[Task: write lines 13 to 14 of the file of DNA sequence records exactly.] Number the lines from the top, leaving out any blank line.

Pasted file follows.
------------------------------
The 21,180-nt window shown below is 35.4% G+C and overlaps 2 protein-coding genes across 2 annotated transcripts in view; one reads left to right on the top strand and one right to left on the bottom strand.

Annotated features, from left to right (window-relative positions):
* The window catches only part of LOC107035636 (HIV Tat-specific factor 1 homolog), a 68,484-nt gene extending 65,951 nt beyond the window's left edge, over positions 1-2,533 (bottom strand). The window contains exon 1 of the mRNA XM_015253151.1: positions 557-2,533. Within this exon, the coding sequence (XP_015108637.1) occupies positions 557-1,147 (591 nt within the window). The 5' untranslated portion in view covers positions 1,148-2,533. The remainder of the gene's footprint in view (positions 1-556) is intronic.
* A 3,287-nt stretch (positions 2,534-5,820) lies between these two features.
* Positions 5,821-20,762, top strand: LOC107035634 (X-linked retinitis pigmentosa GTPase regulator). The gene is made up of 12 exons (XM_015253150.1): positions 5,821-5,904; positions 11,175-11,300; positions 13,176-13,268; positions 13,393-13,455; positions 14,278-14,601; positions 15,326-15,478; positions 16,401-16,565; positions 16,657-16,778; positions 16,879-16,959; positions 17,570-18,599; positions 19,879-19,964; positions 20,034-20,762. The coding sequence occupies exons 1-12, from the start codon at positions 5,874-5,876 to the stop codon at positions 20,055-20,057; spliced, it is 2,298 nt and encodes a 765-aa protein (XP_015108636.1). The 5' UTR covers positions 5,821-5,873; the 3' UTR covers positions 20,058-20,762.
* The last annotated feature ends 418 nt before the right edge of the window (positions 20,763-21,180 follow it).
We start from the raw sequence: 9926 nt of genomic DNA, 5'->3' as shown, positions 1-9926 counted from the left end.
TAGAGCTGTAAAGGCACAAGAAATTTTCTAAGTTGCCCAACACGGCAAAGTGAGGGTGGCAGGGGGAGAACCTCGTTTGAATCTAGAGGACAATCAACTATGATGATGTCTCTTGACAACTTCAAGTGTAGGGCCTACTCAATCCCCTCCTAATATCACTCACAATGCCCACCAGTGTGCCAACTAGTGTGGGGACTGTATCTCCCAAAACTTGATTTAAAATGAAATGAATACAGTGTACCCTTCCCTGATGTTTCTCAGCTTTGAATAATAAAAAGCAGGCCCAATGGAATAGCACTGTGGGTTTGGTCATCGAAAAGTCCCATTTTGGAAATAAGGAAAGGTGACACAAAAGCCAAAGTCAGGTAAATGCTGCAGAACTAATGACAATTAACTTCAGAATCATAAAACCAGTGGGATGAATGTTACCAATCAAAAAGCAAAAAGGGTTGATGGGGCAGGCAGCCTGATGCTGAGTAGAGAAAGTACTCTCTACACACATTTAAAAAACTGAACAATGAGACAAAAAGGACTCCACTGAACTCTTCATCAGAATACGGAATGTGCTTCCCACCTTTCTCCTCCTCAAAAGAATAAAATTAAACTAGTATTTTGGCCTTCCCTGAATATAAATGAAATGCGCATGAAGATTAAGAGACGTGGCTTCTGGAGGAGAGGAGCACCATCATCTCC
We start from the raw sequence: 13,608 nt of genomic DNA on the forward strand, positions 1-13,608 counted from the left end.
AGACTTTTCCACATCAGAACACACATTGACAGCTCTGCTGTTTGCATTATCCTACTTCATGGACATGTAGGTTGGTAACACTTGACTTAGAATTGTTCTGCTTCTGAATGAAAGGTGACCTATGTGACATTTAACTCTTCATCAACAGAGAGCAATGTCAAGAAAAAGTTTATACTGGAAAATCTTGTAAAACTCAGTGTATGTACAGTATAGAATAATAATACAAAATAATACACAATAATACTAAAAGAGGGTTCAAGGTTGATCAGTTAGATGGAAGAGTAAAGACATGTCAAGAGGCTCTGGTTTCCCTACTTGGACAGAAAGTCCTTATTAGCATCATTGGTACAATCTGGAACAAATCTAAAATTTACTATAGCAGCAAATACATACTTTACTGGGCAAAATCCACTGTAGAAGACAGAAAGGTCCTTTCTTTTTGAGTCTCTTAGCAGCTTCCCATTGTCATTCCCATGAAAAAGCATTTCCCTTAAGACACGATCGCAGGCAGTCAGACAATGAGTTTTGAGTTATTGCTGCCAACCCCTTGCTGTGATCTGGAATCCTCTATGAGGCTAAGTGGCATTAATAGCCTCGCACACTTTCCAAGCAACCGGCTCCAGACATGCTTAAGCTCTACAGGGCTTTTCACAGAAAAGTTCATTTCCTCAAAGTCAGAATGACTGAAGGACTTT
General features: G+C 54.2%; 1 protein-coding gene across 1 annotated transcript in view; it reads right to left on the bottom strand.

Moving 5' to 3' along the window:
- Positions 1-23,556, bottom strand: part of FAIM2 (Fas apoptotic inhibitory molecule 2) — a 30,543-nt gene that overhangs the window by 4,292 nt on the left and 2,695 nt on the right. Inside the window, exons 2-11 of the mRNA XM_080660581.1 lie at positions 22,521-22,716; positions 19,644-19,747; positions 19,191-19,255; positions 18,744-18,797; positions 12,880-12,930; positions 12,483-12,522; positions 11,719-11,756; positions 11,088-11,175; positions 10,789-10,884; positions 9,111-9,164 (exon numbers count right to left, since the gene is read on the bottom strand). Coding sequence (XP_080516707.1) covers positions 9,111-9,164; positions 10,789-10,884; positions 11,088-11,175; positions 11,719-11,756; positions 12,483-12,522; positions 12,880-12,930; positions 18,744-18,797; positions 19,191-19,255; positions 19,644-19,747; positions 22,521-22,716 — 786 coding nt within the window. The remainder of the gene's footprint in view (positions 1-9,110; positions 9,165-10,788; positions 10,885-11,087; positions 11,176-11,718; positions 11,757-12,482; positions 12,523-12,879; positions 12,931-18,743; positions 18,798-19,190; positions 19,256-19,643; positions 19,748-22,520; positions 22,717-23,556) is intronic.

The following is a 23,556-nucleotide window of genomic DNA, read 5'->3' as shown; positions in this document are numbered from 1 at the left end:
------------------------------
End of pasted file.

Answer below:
- Positions 1-23,556, bottom strand: part of FAIM2 (Fas apoptotic inhibitory molecule 2) — a 30,543-nt gene that overhangs the window by 4,292 nt on the left and 2,695 nt on the right. Inside the window, exons 2-11 of the mRNA XM_080660581.1 lie at positions 22,521-22,716; positions 19,644-19,747; positions 19,191-19,255; positions 18,744-18,797; positions 12,880-12,930; positions 12,483-12,522; positions 11,719-11,756; positions 11,088-11,175; positions 10,789-10,884; positions 9,111-9,164 (exon numbers count right to left, since the gene is read on the bottom strand). Coding sequence (XP_080516707.1) covers positions 9,111-9,164; positions 10,789-10,884; positions 11,088-11,175; positions 11,719-11,756; positions 12,483-12,522; positions 12,880-12,930; positions 18,744-18,797; positions 19,191-19,255; positions 19,644-19,747; positions 22,521-22,716 — 786 coding nt within the window. The remainder of the gene's footprint in view (positions 1-9,110; positions 9,165-10,788; positions 10,885-11,087; positions 11,176-11,718; positions 11,757-12,482; positions 12,523-12,879; positions 12,931-18,743; positions 18,798-19,190; positions 19,256-19,643; positions 19,748-22,520; positions 22,717-23,556) is intronic.

The following is a 23,556-nucleotide window of genomic DNA, read 5'->3' as shown; positions in this document are numbered from 1 at the left end: